In a recent policy brief on "The Chinese State's Global Promotion of Buddhism," Professors Yoshiko Ashiwa of Hitotsubashi University and David L. Wank of Sophia University discuss China's use of soft power—in this case, the incorporation of Buddhism into foreign policy—to promote the political and economic rise of China. The report is part of the Geopolitics of Religious Soft Power project at Georgetown University’s Berkley Center for Religion, Peace & World Affairs, a cross-disciplinary study of the use of religion in foreign affairs.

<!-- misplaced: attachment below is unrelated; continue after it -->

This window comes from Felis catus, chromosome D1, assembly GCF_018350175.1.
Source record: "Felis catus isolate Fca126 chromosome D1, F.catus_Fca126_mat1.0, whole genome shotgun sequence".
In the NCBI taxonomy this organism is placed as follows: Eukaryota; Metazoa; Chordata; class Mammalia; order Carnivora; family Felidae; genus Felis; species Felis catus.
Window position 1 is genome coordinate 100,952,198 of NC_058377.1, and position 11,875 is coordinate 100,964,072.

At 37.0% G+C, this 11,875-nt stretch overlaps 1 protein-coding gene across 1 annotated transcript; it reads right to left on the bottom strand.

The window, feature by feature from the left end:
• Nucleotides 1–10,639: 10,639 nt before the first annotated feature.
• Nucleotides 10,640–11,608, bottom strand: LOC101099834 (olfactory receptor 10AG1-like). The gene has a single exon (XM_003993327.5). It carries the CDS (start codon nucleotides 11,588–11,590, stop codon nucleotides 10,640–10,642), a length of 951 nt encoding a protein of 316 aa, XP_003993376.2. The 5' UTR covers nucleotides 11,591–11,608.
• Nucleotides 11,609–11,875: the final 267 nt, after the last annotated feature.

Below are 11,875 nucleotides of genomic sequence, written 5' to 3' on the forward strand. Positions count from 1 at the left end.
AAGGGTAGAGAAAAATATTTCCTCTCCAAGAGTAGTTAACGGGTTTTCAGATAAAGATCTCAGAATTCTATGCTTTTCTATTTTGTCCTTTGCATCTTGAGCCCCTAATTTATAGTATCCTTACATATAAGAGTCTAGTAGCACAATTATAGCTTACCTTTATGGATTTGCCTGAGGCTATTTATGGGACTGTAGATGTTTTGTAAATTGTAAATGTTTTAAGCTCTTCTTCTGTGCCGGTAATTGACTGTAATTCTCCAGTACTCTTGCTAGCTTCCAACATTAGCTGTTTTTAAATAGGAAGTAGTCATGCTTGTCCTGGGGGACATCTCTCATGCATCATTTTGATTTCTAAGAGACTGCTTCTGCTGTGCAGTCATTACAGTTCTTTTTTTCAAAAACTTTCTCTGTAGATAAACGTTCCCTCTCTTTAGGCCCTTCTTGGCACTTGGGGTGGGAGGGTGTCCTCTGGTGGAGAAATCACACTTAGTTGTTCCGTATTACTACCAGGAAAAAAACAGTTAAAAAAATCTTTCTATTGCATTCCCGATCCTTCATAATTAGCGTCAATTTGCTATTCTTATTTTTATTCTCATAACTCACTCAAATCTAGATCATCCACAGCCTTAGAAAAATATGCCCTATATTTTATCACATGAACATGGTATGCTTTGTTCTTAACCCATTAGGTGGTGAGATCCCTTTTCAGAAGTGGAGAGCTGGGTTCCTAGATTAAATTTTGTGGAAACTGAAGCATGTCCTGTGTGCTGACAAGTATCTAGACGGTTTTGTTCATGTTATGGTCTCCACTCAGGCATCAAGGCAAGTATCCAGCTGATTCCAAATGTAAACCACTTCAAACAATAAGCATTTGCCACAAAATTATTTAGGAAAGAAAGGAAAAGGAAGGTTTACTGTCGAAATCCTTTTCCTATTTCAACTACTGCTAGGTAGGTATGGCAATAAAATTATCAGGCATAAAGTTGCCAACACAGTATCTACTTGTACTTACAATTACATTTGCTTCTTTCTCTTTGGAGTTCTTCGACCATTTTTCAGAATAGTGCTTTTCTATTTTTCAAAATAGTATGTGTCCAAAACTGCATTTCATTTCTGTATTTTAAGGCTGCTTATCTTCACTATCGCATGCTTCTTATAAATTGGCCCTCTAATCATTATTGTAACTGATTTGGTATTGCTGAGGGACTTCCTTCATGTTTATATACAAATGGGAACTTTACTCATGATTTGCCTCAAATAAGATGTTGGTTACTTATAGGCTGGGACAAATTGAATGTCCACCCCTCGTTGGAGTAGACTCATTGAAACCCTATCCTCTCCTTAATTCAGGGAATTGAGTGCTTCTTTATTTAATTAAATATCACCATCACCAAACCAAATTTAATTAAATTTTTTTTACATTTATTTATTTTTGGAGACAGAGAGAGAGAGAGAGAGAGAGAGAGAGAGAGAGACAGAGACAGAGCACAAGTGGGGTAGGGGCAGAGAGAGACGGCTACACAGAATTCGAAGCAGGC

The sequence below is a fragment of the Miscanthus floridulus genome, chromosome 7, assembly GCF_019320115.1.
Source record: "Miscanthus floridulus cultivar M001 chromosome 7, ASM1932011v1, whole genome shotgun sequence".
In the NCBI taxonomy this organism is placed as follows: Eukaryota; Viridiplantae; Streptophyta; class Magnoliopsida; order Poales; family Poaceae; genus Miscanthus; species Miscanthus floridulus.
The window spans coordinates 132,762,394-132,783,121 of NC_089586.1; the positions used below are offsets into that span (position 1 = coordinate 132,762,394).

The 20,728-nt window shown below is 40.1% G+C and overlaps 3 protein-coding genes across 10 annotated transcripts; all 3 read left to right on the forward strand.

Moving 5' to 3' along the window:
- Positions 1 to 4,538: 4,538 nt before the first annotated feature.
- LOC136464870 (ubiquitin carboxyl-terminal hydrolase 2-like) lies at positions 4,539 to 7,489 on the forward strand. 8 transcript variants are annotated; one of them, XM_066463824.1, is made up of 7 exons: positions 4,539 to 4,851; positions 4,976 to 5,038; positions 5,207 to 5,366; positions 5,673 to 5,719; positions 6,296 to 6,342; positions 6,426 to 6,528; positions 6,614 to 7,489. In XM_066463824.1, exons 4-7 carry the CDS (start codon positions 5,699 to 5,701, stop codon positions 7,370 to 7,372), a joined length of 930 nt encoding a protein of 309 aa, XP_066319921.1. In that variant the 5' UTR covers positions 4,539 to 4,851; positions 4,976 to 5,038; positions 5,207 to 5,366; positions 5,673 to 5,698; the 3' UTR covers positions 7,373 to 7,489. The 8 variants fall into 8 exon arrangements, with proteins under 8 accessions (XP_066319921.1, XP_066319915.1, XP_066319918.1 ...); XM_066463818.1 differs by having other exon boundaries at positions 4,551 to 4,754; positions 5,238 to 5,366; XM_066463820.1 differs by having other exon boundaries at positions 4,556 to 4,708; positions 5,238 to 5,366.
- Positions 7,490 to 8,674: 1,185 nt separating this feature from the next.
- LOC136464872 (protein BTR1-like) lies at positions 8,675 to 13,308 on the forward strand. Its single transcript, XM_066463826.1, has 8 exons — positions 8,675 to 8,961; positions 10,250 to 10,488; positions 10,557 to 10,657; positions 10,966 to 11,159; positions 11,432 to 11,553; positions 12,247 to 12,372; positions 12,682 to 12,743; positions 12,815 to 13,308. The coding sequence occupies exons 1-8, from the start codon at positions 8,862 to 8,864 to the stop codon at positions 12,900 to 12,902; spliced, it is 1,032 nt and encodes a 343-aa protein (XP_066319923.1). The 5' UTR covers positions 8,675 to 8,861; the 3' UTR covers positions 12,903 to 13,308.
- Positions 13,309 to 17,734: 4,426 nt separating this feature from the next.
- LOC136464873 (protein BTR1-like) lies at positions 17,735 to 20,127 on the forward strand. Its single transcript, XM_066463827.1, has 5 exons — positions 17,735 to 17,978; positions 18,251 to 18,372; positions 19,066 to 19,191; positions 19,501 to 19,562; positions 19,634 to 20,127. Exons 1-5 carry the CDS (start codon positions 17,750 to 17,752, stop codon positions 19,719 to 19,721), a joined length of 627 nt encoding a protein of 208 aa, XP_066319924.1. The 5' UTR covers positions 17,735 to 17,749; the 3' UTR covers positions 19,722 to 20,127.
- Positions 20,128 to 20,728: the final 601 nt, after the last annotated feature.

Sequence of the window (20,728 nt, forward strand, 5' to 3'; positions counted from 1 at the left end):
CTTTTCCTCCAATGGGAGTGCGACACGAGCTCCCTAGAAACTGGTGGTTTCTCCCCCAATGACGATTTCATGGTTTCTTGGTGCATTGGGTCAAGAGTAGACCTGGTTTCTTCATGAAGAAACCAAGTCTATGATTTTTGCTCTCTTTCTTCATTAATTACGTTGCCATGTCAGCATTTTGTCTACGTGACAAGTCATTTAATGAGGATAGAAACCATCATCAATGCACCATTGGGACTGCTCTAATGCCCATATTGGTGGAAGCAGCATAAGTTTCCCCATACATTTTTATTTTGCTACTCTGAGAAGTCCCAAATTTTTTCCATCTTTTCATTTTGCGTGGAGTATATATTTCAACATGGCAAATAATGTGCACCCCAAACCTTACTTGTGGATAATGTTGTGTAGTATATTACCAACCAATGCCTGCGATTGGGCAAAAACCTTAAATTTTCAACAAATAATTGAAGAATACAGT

In this policy brief, Yoshiko Ashiwa and David Wank argue that the global promotion of Buddhism as a form of soft power by the Chinese state is unprecedented in the modern world. Recent efforts to incorporate Buddhism into Chinese foreign policy build on decades of collaboration between the Communist Party of China and Buddhist clerics through the state religious system. Under current President Xi Jinping, the Chinese state is directing more resources for Buddhism to serve the political and economic rise of China through religion and culture. Projecting Chinese Buddhism as soft and sharp—that is, state-controlled and targeted—power ultimately seeks to influence the societies and politics of Buddhist-majority countries, Western states, and Asian competitors to China.